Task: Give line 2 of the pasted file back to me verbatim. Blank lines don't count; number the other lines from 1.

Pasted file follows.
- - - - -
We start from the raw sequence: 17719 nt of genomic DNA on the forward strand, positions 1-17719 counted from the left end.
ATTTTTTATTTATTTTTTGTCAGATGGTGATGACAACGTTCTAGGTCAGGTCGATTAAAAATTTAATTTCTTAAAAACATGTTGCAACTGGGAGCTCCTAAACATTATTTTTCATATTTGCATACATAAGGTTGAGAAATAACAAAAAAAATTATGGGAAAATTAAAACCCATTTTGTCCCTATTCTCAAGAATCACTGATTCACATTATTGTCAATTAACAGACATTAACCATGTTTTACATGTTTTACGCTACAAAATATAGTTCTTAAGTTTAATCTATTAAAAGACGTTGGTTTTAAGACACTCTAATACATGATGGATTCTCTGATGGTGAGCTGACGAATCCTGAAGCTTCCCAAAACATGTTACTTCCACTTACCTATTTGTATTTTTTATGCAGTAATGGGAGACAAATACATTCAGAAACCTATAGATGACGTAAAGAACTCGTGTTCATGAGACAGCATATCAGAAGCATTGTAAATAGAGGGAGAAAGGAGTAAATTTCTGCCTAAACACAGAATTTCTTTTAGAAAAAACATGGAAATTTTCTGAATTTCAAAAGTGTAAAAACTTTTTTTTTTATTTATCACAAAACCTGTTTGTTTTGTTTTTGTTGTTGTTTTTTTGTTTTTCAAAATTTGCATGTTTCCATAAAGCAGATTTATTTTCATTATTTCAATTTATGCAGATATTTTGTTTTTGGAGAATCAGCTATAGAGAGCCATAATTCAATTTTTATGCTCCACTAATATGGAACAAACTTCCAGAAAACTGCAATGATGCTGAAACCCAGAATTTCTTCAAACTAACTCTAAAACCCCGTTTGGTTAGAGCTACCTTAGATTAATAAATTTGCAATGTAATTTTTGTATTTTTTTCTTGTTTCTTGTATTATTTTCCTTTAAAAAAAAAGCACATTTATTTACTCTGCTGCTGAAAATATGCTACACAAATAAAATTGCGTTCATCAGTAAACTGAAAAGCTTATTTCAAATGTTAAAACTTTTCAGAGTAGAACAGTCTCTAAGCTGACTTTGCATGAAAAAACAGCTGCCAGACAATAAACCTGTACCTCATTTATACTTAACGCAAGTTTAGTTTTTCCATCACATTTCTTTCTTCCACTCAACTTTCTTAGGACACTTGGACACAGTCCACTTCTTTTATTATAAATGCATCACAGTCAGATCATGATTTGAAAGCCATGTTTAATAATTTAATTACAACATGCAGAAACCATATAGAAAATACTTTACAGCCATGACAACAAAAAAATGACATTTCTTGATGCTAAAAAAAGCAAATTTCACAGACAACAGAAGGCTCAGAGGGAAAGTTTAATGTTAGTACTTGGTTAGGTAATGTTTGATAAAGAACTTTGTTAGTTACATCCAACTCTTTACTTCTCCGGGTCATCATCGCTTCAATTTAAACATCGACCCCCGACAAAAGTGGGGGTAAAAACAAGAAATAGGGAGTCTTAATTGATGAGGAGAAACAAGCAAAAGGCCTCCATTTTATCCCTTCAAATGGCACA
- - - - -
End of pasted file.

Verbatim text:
ATTTTTTATTTATTTTTTGTCAGATGGTGATGACAACGTTCTAGGTCAGGTCGATTAAAAATTTAATTTCTTAAAAACATGTTGCAACTGGGAGCTCCTAAACATTATTTTTCATATTTGCATACATAAGGTTGAGAAATAACAAAAAAAATTATGGGAAAATTAAAACCCATTTTGTCCCTATTCTCAAGAATCACTGATTCACATTATTGTCAATTAACAGACATTAACCATGTTTTACATGTTTTACGCTACAAAATATAGTTCTTAAGTTTAATCTATTAAAAGACGTTGGTTTTAAGACACTCTAATACATGATGGATTCTCTGATGGTGAGCTGACGAATCCTGAAGCTTCCCAAAACATGTTACTTCCACTTACCTATTTGTATTTTTTATGCAGTAATGGGAGACAAATACATTCAGAAACCTATAGATGACGTAAAGAACTCGTGTTCATGAGACAGCATATCAGAAGCATTGTAAATAGAGGGAGAAAGGAGTAAATTTCTGCCTAAACACAGAATTTCTTTTAGAAAAAACATGGAAATTTTCTGAATTTCAAAAGTGTAAAAACTTTTTTTTTTATTTATCACAAAACCTGTTTGTTTTGTTTTTGTTGTTGTTTTTTTGTTTTTCAAAATTTGCATGTTTCCATAAAGCAGATTTATTTTCATTATTTCAATTTATGCAGATATTTTGTTTTTGGAGAATCAGCTATAGAGAGCCATAATTCAATTTTTATGCTCCACTAATATGGAACAAACTTCCAGAAAACTGCAATGATGCTGAAACCCAGAATTTCTTCAAACTAACTCTAAAACCCCGTTTGGTTAGAGCTACCTTAGATTAATAAATTTGCAATGTAATTTTTGTATTTTTTTCTTGTTTCTTGTATTATTTTCCTTTAAAAAAAAAGCACATTTATTTACTCTGCTGCTGAAAATATGCTACACAAATAAAATTGCGTTCATCAGTAAACTGAAAAGCTTATTTCAAATGTTAAAACTTTTCAGAGTAGAACAGTCTCTAAGCTGACTTTGCATGAAAAAACAGCTGCCAGACAATAAACCTGTACCTCATTTATACTTAACGCAAGTTTAGTTTTTCCATCACATTTCTTTCTTCCACTCAACTTTCTTAGGACACTTGGACACAGTCCACTTCTTTTATTATAAATGCATCACAGTCAGATCATGATTTGAAAGCCATGTTTAATAATTTAATTACAACATGCAGAAACCATATAGAAAATACTTTACAGCCATGACAACAAAAAAATGACATTTCTTGATGCTAAAAAAAGCAAATTTCACAGACAACAGAAGGCTCAGAGGGAAAGTTTAATGTTAGTACTTGGTTAGGTAATGTTTGATAAAGAACTTTGTTAGTTACATCCAACTCTTTACTTCTCCGGGTCATCATCGCTTCAATTTAAACATCGACCCCCGACAAAAGTGGGGGTAAAAACAAGAAATAGGGAGTCTTAATTGATGAGGAGAAACAAGCAAAAGGCCTCCATTTTATCCCTTCAAATGGCACA